Be careful, this is a very steep narrow road shared by the occasional car. Once you reach the top, you’ll see a stile at the far end of the carpark. Go through to walk out onto the Downs. You may even see hang gliders in the distance, but be careful of cow patties!
To walk along the River Ouse, head along Railway Lane (next to Friars Walk car park). You’ll enter the Railway Land Wildlife Trust and see a rough path next to the Ouse. If you’re ambitious you can walk all the way to Southease train station and then take the train back to Lewes.
If the weather’s sunny and gorgeous, why not walk across the Downs to the small village of Kingston. Your destination is The Juggs, a cosy beamed pub in a 1400’s cottage. Sit outside or in depending on the temperature.
Start by walking to The Swan Inn on Kingston Rd in Lewes. Take Juggs Rd lane just behind it. This turns into a path taking you through fields and over the Downs to Kingston village. Once you see a white windmill on your right you’re getting close! Carry on past a farmhouse on your left and then you’ll see a road ahead (Ashcombe Lane). Turn left and follow the road until you come into the village green area, look for The Juggs on the right. Be sure to allow at least 2-3 hours to walk and have a meal.
ANTIQUES AND INDEPENDENT shops
From the train station, walk up Station St to the High Street and turn left or right. You’ll see both independent shops and quality “High street” shops like Jigsaw and SeaSalt. From Victoria is for plant and boho decor, Paul Clark offers impeccable men’s and women’s clothing and accessories, Kings Framers has a delightful collection of covetable housewares.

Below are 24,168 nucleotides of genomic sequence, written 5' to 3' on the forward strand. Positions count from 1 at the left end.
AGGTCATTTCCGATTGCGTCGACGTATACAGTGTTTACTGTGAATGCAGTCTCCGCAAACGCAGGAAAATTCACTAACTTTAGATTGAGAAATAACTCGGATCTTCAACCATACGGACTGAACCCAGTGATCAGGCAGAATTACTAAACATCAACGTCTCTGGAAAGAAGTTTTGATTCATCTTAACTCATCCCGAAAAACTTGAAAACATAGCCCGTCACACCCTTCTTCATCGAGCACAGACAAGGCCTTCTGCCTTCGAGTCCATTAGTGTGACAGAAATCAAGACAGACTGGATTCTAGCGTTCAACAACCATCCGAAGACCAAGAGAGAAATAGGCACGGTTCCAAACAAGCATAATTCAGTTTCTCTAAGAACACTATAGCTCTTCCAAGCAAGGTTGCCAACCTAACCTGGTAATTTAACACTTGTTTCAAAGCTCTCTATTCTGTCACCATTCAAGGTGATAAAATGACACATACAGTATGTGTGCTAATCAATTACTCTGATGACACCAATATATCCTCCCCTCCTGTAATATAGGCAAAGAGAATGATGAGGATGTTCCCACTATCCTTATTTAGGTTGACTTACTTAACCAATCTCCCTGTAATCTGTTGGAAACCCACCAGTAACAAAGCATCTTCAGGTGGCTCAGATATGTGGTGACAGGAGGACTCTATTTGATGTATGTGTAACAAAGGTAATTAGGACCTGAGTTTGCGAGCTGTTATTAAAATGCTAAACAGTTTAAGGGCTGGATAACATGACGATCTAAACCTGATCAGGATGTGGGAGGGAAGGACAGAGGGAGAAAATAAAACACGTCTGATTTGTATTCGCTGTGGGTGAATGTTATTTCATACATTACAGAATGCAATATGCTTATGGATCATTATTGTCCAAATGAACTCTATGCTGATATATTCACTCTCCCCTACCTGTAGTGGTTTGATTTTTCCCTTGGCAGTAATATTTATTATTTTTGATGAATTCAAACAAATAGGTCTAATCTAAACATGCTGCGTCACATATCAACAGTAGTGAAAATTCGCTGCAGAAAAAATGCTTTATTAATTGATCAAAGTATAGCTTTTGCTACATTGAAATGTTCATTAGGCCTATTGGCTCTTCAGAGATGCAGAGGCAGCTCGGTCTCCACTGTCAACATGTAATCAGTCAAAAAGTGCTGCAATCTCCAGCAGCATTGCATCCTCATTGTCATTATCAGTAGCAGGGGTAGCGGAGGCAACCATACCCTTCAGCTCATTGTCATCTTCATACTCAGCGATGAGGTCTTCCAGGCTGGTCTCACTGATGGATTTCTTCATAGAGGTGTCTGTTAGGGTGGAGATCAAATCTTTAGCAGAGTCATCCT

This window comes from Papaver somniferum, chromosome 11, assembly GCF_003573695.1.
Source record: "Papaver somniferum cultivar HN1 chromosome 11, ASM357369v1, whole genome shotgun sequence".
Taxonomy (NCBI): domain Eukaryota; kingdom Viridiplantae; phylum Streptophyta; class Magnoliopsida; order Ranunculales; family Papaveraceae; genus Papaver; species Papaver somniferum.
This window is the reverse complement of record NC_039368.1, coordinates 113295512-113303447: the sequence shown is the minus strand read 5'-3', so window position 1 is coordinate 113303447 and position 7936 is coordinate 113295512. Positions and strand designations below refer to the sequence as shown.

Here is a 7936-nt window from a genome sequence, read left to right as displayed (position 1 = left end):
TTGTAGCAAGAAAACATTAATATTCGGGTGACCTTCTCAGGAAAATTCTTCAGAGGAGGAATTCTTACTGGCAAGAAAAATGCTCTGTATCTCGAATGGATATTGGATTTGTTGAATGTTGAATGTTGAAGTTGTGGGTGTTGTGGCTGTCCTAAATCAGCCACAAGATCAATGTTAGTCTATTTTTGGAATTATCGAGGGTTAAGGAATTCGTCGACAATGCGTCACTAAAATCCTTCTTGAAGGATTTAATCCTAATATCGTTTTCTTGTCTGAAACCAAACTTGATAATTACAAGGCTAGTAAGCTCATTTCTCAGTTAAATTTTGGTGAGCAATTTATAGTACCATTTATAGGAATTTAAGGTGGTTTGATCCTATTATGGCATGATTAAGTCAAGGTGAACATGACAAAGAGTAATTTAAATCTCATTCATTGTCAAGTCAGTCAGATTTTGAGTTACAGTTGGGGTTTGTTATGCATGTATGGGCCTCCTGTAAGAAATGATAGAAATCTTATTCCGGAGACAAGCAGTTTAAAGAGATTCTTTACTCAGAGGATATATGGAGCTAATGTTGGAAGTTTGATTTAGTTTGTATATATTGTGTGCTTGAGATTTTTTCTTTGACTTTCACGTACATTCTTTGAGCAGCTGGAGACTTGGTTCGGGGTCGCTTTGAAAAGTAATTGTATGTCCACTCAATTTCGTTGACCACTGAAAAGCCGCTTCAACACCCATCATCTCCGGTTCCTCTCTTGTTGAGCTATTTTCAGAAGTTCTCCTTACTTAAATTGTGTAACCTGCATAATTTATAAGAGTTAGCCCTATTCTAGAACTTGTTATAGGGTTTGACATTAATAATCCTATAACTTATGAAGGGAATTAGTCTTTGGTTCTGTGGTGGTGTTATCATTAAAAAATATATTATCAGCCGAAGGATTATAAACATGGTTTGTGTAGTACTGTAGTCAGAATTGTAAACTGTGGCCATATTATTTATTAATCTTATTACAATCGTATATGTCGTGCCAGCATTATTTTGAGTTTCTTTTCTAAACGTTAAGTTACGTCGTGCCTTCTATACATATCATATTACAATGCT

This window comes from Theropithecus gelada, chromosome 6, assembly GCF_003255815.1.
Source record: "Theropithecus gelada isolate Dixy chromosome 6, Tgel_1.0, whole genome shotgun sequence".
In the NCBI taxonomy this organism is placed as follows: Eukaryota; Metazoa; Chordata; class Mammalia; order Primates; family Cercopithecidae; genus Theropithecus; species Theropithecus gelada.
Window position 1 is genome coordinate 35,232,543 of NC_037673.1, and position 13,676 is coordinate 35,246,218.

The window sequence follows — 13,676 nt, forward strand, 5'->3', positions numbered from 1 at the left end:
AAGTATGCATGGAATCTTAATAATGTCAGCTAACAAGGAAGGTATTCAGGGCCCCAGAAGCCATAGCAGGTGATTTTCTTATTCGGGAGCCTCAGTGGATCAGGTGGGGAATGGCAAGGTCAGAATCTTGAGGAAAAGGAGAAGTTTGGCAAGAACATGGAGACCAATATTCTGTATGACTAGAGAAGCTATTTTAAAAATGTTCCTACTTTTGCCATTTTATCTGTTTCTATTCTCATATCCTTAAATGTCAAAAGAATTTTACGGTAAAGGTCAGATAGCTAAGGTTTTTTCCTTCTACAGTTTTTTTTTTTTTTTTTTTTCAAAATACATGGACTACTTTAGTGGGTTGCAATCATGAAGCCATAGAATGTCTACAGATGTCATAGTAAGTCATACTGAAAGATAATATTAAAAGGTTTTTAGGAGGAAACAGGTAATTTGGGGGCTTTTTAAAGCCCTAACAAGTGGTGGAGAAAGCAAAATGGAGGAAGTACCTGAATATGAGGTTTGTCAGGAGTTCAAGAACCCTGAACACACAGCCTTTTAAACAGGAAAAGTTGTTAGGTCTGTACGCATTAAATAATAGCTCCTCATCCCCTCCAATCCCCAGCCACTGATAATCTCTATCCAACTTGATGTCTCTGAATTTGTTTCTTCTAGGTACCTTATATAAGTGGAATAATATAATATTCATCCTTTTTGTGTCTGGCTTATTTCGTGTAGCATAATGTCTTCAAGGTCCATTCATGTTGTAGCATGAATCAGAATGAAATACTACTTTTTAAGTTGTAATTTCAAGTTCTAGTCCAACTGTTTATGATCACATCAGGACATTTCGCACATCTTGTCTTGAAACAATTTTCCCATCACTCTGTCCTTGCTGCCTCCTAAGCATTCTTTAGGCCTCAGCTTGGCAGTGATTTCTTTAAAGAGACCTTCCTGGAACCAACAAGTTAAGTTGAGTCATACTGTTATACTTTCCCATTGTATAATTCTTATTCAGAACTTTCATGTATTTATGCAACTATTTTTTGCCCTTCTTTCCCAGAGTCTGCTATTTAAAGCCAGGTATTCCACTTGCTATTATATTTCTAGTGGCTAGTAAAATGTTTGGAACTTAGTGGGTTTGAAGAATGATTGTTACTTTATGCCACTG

Walk up the High St. as far as Lewes Castle and then cross over to browse the many bookshops, jewelers and independent stores like The Laurels, with modern home decor and accessories. Why not criss cross High Street up and down so you don’t miss a thing. Just below the Station St. intersection, you’ll find HA Baker, a classic chemist shop stocking drugstore essentials to nail polish.
High St turns into Cliffe High Street at the bottom of the hill and then crosses over the river Ouse with more shops on either side. Stop in to the original Bill’s Restaurant for a quick coffee or cocktail as a pick me up.
At the “bottom” of Cliffe High St past Bill’s is where you’ll find The Cliffe Antiques Centre on the left. Along the way you’ll see multiple antique and independent shops. Harvey’s Brewery and Percys Fishing Tackle may tempt your other half to browse too.
Don’t miss Lewes Flea Market, a two story antiques collective with dozens of dealers to browse and quirky displays to amuse. To find it, while you’re on High St. take the left fork to down Market Street – it’s where the large memorial statue divides High St.